Wednesday, January 25, 2012

3 Foot Rule is Not Cool

Louisiana signage. Photo credit: Biking Bis
Last summer Vermont added a "Safe Passing" law which stipulates (among other things) that "motorists are required to pass cyclists and pedestrians with due care, increasing clearance to pass the vulnerable road users safely". In the past few years 19 other states enacted a law called the "3-Foot Rule" which requires drivers of vehicles allocate at least 3 feet in passing a cyclist.

While these rules sound well and good, intending to protect the cyclist, they've bothered me to a large extent because what seems like common sense had to become a legality for people to suddenly pay attention. Will a driver now pass a cyclist with more care than before just because it's a law? I think not.

Since the law took effect, I haven't noticed any increase in the space allotted from passing motorists. Most do go by with ample room—by ample room I mean 6 feet—but I'm concerned when a motorist is too close. In that frightened moment I am forced to hold the bike as steady as possible or escape onto the shoulder (or heaven forbid into a ditch) until the vehicle goes by. Many times we are unaware that a vehicle is even behind us until it's too late.

Only 3 feet? What if cyclists want more? Photo credit: Velo Village
And for those who think 3 feet is enough room to safely pass a biker, think again. I sit on a bike seat that is nearly 3 feet high with the top of my helmet at about 5.5 feet. If I fall to the left for whatever reason (a pothole, debris, fright from a motorist) just as a vehicle zooms by, clearly three feet is not enough of a buffer. Because of this when I get behind the wheel of a car I allow a pedestrian or cyclist at least 8 feet of breathing room or slow until I can safely get around.

I think drivers come from the mindset that motorized vehicles have the right-of-way. And to be fair these same operators (mostly) are also not regular cyclists. Case in point: I occasionally catch a lift with my boss who exceeds the speed limit by at least 10 m.p.h. This is the same road that I bike commute on. One day we were cresting a hill with a cyclist slowly climbing ahead of us. My boss intended to pass the bicyclist so I spoke up, "What if you meet a vehicle coming over the hill? Your only recourse is to swerve to the right, forcing the cyclist off the road". Or, I thought, hit them. Fortunately he listened and waited. Yes, my boss is not a bike rider and was clearly not thinking from that viewpoint. I encounter similar situations while a passenger in my family's cars.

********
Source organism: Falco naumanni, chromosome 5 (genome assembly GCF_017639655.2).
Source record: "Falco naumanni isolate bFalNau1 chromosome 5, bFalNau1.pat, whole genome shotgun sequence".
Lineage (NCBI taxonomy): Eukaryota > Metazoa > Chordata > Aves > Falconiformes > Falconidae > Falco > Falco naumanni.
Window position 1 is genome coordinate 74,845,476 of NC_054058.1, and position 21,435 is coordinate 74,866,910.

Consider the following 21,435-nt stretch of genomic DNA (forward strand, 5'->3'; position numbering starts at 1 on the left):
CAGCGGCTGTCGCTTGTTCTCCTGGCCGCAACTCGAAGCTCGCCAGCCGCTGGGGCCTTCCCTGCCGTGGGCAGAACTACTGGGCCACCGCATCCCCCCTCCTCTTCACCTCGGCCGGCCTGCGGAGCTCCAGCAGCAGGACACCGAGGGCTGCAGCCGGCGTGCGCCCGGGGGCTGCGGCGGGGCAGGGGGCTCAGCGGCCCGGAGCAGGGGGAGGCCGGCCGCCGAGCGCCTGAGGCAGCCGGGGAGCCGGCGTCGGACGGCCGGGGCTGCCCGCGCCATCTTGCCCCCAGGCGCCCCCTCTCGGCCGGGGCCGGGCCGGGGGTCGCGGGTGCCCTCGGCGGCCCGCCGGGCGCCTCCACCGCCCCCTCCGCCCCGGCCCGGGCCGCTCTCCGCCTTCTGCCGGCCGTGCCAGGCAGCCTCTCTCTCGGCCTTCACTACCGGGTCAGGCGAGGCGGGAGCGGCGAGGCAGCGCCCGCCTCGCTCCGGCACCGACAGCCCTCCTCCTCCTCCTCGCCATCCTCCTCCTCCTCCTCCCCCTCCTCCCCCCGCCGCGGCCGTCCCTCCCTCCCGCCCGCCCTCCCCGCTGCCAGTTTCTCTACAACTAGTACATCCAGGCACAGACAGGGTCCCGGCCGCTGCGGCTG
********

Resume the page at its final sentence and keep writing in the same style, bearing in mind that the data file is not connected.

Yikes, too close! Photo credit: League of American Bicyclists
originally from
So, I believe, therein lies the problem. If you are not attuned to how a cyclist rides how can you know what constitutes safe passage? Think about it. We can't have separate bike lanes everywhere. It's not practical here in Vermont, nor can we afford it, period.

I think the ultimate solution has to come from a more basic level: education. Teach the youngsters to ride. Teach safety skills. Teach children that cycling can be transportation. As our kids grow, teach awareness, respect, and share-the-road skills even in Drivers Education at the high school level. And teach that driving is not an entitlement but a privilege. While some of us regular cyclists already instill these skills in our youngsters it needs to be addressed in a broader scope, so all children receive this education. After all, children are the caretakers of our future—as drivers and as cyclists.